Lead from the front, that one I learned from Dick Maricinko. Too many game producers and executives don’t play, understand, or even like games. They simply work off a set of checklists/project files/calendars, and they could be building mini marts or a new brand of soap as far as they care. Business decisions have their place, but Games are an art form, and they should be nurtured and respected as such by teams who want to make games.

8. What’s the work/family/life balance like?

There have been times in the past when the work/life balance has been horrible. But as I’ve gained more experience and learned to build better teams around me, and I’ve learned to say “no,” that hasn’t been the case of late. On my last 3 games, I don’t think I’ve had to work more than 3 or 4 weekends per year. I try and make use of my commute time, doing paperwork and correspondence on the bus rides to and from work, freeing up more time at home.

Team members with families are usually motivated to come to work, stay on task and go home. Younger team members without families have more freedom to experiment. It is good to have a mix on the team. The second best piece of advice I ever got: the only thing worse than working on a Saturday is having your family call you at work on a Saturday, asking when you are coming home/why you aren’t home already.

Henry Ford didn’t give his workers 40 hours a week because he was such a kind and magnanimous person. He did that only after long experiments in his factories with 6 and 7 day work weeks, 8 to 12 hour work days. He reached the idea of a 40 hour, 5 day work week because he found that was the most productive/efficient way to make automobiles. Longer working hours actually cost him money in mistakes and absences.

Short sprints of crunch time are needed to hit deadlines in games because not all the pieces get done until the end of the project. But repeated, prolong crunch times lasting months are signs that a project is in trouble. Typically in these situations, the changes that are made make the game different, but not better.

9. What is the biggest misconception people have about your job?

The biggest misconception is that we need ideas for a game. Just as movie producers get pitched movies at the car wash or vet’s office or grocery store so do video game producers. We don’t need game ideas; we all have tons of game ideas we’d love to make.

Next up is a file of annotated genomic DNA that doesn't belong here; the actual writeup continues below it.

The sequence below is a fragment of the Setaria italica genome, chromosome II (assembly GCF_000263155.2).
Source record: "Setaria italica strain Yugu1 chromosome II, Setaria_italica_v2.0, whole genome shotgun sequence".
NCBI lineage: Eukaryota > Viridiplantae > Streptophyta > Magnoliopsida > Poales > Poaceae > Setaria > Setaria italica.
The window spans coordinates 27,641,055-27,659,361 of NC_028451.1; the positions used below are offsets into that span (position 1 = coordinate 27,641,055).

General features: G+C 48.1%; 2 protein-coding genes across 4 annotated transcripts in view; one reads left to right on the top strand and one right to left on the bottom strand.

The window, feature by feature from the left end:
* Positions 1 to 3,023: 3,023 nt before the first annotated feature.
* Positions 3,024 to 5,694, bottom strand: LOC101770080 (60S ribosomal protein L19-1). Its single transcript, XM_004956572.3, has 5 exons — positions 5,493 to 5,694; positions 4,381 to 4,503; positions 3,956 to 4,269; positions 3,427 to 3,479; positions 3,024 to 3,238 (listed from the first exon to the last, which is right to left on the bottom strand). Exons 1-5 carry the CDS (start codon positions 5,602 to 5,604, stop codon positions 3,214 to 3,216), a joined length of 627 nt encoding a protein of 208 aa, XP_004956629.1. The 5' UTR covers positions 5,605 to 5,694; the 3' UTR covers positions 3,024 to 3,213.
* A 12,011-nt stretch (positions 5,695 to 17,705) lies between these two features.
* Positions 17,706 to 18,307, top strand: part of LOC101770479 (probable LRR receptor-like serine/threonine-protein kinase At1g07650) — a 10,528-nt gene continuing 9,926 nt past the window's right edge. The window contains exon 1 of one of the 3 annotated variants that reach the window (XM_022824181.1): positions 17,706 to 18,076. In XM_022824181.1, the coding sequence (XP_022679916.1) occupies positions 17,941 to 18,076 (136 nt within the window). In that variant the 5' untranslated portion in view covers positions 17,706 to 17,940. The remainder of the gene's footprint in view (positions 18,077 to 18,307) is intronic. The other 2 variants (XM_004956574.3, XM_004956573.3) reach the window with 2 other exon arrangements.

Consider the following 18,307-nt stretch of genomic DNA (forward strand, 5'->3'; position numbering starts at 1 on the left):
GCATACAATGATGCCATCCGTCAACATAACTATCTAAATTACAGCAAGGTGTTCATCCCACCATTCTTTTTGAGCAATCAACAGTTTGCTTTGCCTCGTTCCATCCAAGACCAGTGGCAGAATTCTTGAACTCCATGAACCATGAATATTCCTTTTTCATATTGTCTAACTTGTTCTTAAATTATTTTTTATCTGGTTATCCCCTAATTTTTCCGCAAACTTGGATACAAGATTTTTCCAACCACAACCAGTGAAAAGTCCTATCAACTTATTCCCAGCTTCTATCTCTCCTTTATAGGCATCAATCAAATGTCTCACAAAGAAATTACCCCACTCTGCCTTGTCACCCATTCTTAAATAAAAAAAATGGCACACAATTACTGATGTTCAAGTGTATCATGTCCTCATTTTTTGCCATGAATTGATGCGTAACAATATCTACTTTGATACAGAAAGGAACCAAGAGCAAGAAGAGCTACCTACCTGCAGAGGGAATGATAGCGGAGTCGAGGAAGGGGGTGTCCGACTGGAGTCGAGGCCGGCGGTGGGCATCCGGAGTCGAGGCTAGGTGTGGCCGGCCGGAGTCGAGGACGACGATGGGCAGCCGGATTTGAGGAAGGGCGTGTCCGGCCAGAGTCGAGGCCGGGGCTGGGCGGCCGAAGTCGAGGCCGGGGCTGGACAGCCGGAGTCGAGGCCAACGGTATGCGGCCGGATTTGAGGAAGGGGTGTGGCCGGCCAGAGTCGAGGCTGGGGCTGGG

Another misconception is that I get showered with free games. Sorry, I have to buy games just like everyone else. Often the publisher doesn’t even provide us with copies of the games we developed for them.

10. Any other advice, tips, commentary or anecdotes you’d like to share?

The anecdotes I’d love to share….sigh…It’s a small biz and some secrets are best locked away. Even though they make awesome stories.

But some of the anecdotes I can share.

Every game I make, I go out and buy a retail copy and play it. At least the first few levels. Typically it can be 6-12 weeks since I last played the game in-between when we send the game off and when it shows up on the shelves (or ready for download). Or if it is a multiplayer game, I’ll go online and see what people are doing and if they are having fun and what we can do better next time. I also check to see what last minute changes may have been made to the manual, see if our names were spelled correctly, etc. This was driven home to me when one of the games I worked on was released with blank CDs in the box. I bought a copy and tried to install it, only to find out the disc was blank, despite the silkscreen label. I returned it and got a new copy, same thing. It took me 48 hours to convince the publisher to look into the problem. Sure enough, every disc they sent out was blank.

When I was in Moscow visiting the cosmonaut training area, the retired officer doing the tour was training N. Vietnamese fighter pilots the same years my father was in South Vietnam trying to shoot them down with AAA.

On a SWAT training, I asked where I could safely put my camera to film when they set off the explosives. I duly put my tripod down where they said it would be safe and watched it get blown to bits. I took solace in the fact that I was much further away and safe.

I have been able to spend quality time with some interesting celebrities. Dick Van Dyke actually does computer animation, specifically stereoscopic 3D computer animation as a hobby. He and I traded tips and techniques for a few years. While we were having lunch, John Kricfalusi (Ren and Stimpy creator) came over and joined us. After our trade show booth obligations were over, Tobin Bell (Jigsaw) and I traded tips on how to coach youth sports.

Of late, I have been leveraging my contacts as Hollywood and Gaming merge, and I have been able do my share of meetings and pitch my own movie ideas. Just like in The Player.